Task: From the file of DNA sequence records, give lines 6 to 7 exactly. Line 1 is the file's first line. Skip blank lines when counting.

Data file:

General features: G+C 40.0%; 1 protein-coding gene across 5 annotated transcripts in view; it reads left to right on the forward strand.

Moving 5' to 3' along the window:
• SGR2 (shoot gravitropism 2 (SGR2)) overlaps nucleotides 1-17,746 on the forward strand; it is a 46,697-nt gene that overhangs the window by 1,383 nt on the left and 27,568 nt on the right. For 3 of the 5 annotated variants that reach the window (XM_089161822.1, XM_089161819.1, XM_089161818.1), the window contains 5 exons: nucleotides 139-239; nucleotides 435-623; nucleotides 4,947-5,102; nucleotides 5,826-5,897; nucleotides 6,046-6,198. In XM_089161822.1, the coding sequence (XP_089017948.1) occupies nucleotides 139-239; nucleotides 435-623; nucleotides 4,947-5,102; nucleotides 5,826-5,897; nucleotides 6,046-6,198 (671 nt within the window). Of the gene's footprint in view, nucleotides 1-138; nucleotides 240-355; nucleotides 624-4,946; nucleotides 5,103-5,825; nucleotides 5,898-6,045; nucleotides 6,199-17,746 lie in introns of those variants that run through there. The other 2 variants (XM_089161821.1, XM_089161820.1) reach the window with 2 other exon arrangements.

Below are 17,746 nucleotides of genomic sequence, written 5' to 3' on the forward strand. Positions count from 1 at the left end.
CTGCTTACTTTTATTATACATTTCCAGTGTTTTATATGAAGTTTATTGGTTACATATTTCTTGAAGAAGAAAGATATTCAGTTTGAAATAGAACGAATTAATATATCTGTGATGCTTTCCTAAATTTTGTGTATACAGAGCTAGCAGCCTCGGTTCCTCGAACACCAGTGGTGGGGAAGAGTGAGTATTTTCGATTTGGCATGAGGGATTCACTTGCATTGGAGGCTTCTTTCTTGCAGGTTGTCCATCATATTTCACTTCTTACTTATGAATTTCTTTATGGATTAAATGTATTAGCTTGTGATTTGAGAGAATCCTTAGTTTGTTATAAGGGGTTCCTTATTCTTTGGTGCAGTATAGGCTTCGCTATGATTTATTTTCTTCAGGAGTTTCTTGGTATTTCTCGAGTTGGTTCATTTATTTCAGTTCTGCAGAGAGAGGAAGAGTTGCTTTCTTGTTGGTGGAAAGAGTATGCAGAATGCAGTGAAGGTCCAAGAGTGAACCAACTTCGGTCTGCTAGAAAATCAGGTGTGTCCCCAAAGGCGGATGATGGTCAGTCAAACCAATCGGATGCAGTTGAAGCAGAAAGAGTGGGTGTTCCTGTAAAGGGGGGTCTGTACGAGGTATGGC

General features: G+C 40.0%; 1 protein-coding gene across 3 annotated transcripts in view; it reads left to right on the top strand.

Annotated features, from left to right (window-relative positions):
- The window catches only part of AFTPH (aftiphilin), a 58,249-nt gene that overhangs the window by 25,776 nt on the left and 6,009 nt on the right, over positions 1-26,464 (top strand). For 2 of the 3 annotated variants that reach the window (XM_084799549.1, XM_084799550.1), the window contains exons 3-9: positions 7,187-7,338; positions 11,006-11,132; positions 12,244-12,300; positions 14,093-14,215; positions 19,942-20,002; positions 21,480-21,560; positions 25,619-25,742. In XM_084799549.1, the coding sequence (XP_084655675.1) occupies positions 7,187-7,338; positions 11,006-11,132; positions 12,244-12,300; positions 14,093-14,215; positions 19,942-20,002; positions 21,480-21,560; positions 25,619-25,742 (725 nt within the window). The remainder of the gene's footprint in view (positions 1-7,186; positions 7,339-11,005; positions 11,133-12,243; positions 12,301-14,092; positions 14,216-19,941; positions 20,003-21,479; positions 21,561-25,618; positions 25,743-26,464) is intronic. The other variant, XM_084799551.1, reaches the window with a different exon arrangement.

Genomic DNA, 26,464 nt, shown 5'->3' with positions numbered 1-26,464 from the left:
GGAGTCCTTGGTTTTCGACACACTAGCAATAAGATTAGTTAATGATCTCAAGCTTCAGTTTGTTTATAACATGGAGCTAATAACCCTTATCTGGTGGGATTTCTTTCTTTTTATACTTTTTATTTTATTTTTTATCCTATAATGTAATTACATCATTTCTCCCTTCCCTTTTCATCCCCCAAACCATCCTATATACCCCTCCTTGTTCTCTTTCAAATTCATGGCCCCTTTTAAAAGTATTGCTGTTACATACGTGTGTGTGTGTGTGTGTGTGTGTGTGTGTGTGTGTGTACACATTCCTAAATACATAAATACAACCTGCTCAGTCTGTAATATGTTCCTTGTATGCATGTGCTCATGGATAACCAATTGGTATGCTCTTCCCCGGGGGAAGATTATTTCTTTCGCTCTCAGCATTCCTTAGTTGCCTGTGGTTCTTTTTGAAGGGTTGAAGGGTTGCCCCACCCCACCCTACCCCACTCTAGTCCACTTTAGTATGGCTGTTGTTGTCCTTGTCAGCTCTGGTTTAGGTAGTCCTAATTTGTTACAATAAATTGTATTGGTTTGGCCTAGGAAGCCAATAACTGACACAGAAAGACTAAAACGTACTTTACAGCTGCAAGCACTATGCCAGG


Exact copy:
General features: G+C 40.0%; 1 protein-coding gene across 3 annotated transcripts in view; it reads left to right on the top strand.

Annotated features, from left to right (window-relative positions):